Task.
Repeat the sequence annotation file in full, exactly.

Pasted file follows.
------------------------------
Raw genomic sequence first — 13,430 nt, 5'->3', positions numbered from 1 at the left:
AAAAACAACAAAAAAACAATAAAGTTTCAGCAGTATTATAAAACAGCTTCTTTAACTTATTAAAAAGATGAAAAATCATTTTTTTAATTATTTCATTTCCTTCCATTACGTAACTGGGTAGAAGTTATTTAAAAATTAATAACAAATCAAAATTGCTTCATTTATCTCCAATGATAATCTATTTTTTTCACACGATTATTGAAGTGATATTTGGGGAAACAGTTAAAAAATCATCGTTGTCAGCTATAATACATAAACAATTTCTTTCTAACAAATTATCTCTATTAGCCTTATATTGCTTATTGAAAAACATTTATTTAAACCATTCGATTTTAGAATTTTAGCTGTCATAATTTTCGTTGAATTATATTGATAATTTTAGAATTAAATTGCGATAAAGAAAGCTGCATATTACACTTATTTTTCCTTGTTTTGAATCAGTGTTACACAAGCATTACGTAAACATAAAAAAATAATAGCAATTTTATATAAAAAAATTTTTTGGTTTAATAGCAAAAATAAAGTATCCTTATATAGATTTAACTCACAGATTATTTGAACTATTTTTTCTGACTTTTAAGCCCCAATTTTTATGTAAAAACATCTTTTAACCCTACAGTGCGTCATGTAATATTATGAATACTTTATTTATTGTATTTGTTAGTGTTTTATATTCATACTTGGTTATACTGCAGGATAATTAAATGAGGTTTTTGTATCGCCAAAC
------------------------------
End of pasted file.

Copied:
Raw genomic sequence first — 13,430 nt, 5'->3', positions numbered from 1 at the left:
AAAAACAACAAAAAAACAATAAAGTTTCAGCAGTATTATAAAACAGCTTCTTTAACTTATTAAAAAGATGAAAAATCATTTTTTTAATTATTTCATTTCCTTCCATTACGTAACTGGGTAGAAGTTATTTAAAAATTAATAACAAATCAAAATTGCTTCATTTATCTCCAATGATAATCTATTTTTTTCACACGATTATTGAAGTGATATTTGGGGAAACAGTTAAAAAATCATCGTTGTCAGCTATAATACATAAACAATTTCTTTCTAACAAATTATCTCTATTAGCCTTATATTGCTTATTGAAAAACATTTATTTAAACCATTCGATTTTAGAATTTTAGCTGTCATAATTTTCGTTGAATTATATTGATAATTTTAGAATTAAATTGCGATAAAGAAAGCTGCATATTACACTTATTTTTCCTTGTTTTGAATCAGTGTTACACAAGCATTACGTAAACATAAAAAAATAATAGCAATTTTATATAAAAAAATTTTTTGGTTTAATAGCAAAAATAAAGTATCCTTATATAGATTTAACTCACAGATTATTTGAACTATTTTTTCTGACTTTTAAGCCCCAATTTTTATGTAAAAACATCTTTTAACCCTACAGTGCGTCATGTAATATTATGAATACTTTATTTATTGTATTTGTTAGTGTTTTATATTCATACTTGGTTATACTGCAGGATAATTAAATGAGGTTTTTGTATCGCCAAAC